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Challenging Mercury Laws May Be Next On The President’s Environmental Agenda

Now that the Trump administration has signaled it will try and rollback regulations tied carbon, methane and volatile organic compounds, it may soon turn its attention to mercury.

The US Environmental Protection Agency is examining a mercury rule first enacted by the Obama administration in 2012 that seeks to significantly curtail those insidious releases. Coal plants are the main culprit, which is a key reason why many have been forced to shut down. But President Trump ran on a platform of leveling the regulatory playing field to give the coal industry a better chance at long-term survival.

“In light of the recent change in Administration, EPA requests continuance of the oral argument to give the appropriate officials adequate time to fully review the supplemental finding,” attorneys for the US Department Justice wrote to jurists now considering arguments pertaining to the 2016 iteration of the Mercury and Air Toxics Standards rule.

Some background: In 1990, Congress passed laws to regulate mercury, although it wasn’t until George W. Bush came to office that any administration had any luck doing so. In 2006, his White House came up with a voluntary approach that was thrown out by a federal court.

The Obama administration then sought to cut those releases by 90% over five years. In 2012, its EPA finalized the rules and was subsequently sued by multiple states that included Oklahoma under the leadership of its then-attorney general, Scott Pruitt, who is now the EPA administrator.

In 2015, the US Supreme Court stepped in and ruled 5-4 against the Obama administration, saying that costs were paramount — something that the majority said the EPA had failed to properly evaluate. But it did not overturn the law. It simply remanded the case back to the U.S. Court of Appeals for the District of Columbia.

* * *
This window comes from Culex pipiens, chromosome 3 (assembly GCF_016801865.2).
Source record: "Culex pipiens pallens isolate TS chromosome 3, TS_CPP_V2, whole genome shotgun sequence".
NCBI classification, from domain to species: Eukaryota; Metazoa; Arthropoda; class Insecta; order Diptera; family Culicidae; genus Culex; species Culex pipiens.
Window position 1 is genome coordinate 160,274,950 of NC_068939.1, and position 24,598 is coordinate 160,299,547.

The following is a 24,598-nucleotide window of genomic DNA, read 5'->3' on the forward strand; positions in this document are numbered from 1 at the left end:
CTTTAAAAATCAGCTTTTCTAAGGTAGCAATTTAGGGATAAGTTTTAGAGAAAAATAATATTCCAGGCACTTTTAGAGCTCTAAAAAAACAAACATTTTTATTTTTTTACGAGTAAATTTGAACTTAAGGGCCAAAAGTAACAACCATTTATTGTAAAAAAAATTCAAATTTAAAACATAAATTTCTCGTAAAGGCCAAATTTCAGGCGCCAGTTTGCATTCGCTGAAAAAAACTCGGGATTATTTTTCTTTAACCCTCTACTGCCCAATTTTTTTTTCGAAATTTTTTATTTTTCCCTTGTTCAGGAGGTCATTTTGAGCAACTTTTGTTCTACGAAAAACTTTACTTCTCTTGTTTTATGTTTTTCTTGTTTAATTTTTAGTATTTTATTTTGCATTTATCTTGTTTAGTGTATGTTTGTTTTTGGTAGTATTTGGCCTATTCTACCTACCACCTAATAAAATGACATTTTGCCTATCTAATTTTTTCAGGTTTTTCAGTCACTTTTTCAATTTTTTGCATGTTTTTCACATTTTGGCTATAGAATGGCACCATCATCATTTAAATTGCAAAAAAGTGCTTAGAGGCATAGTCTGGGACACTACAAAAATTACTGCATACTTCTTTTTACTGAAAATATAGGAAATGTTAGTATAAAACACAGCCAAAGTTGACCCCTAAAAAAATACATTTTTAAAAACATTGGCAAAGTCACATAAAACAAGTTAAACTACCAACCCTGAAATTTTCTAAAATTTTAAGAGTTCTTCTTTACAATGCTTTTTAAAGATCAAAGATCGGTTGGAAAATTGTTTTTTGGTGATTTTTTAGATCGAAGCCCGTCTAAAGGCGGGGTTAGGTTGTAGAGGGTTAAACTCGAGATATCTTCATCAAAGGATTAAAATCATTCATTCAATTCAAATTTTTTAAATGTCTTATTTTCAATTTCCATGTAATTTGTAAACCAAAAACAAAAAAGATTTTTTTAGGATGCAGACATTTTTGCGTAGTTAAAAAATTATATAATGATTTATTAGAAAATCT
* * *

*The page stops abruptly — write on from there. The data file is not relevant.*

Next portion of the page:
In 2016, Obama’s EPA issued a supplemental finding to comply with the Supreme Court’s directive. Opponents of the original law sued once again, saying it will cost $9.6 billion a year. The case is now before the same court of appeals.

“The Mercury and Air Toxics Standards are already in place, saving thousands of lives every year, and helping protect our families and communities from toxic pollution,” Graham McCahan, senior attorney for the Environmental Defense Fund said, in a statement.

“Virtually every power plant in America is already in compliance with the Mercury and Air Toxics Standards,” he added. “Weakening them would be a serious threat to the safety of our food, air and water. We will continue to vigorously defend these critical health protections.”

Those same proponents of the law say that the technologies to achieve success are currently available. They also say that the benefits are worth as much as $90 billion a year, which include better health in the surrounding communities. Data collected over eight years by Penn State University for the Pennsylvania Department of Environmental Protection, for example, show mercury levels 47 percent higher in areas closer to power plants.

Coal facilities are the biggest mercury contributors. Many of those units are in compliance with the new rules, according to the US Energy Information Administration. Of the roughly 276,000 megawatts of existing coal-fired electricity, older plants consisting of 88,000 megawatts follow the rules. The newer coal units have the technologies built in to achieve the desired results.

“Many of the retirement decisions have already been made,” says Rob Barnett, policy analyst with Bloomberg Intelligence, in an interview. “So I doubt too many companies will reverse course at this point.”

The U.S. Department of Energy is working with private enterprise to develop the tools to make significant cuts in mercury from coal-fired power plants. The agency has achieved at least 50 percent reductions based on 1999 levels using “activated carbon injections” that also work to cut sulfur dioxide.

The Government Accountability Office has determined that “activated carbon injections” have the potential to cut mercury emissions by 90 percent — at an average price of $3.6 million per plant.

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